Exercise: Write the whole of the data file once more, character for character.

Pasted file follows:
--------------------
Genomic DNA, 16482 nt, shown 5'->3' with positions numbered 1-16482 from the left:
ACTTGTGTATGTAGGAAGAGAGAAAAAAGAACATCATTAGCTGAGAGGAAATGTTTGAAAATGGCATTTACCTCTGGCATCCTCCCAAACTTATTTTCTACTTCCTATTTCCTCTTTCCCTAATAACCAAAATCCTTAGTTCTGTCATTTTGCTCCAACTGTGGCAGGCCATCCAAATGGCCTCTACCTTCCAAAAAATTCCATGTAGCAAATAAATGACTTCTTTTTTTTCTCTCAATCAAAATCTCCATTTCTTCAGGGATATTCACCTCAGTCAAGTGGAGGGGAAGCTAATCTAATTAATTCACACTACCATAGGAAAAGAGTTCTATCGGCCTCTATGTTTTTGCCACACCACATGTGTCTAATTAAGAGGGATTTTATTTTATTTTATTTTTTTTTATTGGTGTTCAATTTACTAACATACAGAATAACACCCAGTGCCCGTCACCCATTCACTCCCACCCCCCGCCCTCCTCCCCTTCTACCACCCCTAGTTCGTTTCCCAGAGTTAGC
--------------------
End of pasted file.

Genomic DNA, 16482 nt, shown 5'->3' with positions numbered 1-16482 from the left:
ACTTGTGTATGTAGGAAGAGAGAAAAAAGAACATCATTAGCTGAGAGGAAATGTTTGAAAATGGCATTTACCTCTGGCATCCTCCCAAACTTATTTTCTACTTCCTATTTCCTCTTTCCCTAATAACCAAAATCCTTAGTTCTGTCATTTTGCTCCAACTGTGGCAGGCCATCCAAATGGCCTCTACCTTCCAAAAAATTCCATGTAGCAAATAAATGACTTCTTTTTTTTCTCTCAATCAAAATCTCCATTTCTTCAGGGATATTCACCTCAGTCAAGTGGAGGGGAAGCTAATCTAATTAATTCACACTACCATAGGAAAAGAGTTCTATCGGCCTCTATGTTTTTGCCACACCACATGTGTCTAATTAAGAGGGATTTTATTTTATTTTATTTTTTTTTATTGGTGTTCAATTTACTAACATACAGAATAACACCCAGTGCCCGTCACCCATTCACTCCCACCCCCCGCCCTCCTCCCCTTCTACCACCCCTAGTTCGTTTCCCAGAGTTAGC